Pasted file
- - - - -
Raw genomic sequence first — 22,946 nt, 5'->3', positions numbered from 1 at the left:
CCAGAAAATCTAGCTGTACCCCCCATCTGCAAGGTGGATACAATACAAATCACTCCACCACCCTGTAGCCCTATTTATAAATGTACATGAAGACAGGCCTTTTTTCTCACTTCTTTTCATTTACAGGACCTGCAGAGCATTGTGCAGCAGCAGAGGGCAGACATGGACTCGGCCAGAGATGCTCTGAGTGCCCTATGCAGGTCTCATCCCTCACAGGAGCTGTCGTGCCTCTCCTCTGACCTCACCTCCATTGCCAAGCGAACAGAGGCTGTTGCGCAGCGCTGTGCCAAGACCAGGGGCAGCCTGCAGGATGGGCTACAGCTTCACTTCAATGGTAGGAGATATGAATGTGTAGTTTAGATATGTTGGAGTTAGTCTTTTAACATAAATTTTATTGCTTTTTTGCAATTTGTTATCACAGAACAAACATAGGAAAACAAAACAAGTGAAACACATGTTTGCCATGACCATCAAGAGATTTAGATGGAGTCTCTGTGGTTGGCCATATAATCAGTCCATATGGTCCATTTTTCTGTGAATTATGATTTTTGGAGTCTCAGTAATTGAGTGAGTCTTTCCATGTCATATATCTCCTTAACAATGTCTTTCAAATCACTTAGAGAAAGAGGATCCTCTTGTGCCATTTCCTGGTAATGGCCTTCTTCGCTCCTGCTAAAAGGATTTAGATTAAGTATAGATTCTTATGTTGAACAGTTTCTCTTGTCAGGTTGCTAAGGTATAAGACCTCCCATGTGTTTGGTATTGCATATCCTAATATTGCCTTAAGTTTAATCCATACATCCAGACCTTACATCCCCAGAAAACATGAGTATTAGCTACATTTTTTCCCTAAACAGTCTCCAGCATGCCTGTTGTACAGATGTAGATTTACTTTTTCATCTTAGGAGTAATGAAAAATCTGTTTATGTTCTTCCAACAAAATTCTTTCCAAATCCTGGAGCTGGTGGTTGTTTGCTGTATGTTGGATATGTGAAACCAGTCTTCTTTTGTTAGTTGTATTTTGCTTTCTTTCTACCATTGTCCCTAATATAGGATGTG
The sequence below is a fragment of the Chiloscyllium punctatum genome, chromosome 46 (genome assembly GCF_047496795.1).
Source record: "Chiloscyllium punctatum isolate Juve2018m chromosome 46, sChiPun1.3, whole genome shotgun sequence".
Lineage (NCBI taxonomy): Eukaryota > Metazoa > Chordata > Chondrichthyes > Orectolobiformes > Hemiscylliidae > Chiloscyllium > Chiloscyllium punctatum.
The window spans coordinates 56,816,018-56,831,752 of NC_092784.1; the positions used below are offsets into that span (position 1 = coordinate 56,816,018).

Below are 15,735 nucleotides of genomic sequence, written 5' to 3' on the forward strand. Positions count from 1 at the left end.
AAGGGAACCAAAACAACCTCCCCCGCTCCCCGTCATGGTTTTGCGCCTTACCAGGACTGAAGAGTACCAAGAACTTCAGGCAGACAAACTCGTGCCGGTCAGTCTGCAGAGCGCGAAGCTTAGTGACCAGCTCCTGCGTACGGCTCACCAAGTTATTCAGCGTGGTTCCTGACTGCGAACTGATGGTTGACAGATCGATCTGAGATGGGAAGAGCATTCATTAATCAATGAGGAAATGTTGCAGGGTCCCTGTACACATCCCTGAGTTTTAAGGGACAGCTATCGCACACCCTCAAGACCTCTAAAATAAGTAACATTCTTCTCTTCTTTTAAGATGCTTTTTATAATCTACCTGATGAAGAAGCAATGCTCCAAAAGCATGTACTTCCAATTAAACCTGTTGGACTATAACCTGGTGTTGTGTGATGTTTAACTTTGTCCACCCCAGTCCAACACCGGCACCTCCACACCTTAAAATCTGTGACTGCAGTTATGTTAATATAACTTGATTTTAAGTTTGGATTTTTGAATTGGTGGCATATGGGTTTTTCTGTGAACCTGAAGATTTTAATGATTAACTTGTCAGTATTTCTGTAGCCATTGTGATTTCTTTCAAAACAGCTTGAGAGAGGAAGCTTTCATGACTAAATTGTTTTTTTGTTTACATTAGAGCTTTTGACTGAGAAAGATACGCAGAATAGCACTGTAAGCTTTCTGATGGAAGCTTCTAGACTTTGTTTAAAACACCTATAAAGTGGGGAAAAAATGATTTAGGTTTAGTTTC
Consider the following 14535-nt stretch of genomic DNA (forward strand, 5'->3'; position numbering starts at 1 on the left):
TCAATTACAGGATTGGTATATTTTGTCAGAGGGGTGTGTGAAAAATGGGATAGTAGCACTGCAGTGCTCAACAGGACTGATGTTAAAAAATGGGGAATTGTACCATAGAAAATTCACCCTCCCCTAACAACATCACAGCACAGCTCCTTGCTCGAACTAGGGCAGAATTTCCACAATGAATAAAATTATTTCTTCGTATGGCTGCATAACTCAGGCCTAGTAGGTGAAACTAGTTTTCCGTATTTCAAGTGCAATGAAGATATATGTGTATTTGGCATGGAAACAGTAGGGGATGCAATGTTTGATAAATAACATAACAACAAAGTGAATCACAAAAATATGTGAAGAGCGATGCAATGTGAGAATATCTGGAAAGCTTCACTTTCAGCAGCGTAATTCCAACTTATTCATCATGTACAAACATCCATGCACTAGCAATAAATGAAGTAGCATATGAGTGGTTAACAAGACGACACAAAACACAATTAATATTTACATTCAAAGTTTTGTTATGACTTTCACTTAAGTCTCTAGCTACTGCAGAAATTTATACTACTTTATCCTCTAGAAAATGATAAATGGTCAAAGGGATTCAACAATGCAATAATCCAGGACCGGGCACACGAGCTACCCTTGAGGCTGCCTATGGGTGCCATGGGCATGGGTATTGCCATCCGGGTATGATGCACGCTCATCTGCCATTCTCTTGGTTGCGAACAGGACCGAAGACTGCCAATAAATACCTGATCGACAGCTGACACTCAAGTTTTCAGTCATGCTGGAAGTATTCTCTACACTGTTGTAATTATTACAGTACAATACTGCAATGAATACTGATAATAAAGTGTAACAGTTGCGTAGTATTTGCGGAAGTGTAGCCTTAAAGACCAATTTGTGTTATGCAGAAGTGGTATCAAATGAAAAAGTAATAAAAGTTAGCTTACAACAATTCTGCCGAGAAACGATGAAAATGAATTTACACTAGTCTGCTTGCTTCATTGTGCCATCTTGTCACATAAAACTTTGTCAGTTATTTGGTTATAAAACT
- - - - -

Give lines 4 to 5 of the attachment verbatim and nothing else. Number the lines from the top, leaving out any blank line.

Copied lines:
Source record: "Chiloscyllium punctatum isolate Juve2018m chromosome 46, sChiPun1.3, whole genome shotgun sequence".
Lineage (NCBI taxonomy): Eukaryota > Metazoa > Chordata > Chondrichthyes > Orectolobiformes > Hemiscylliidae > Chiloscyllium > Chiloscyllium punctatum.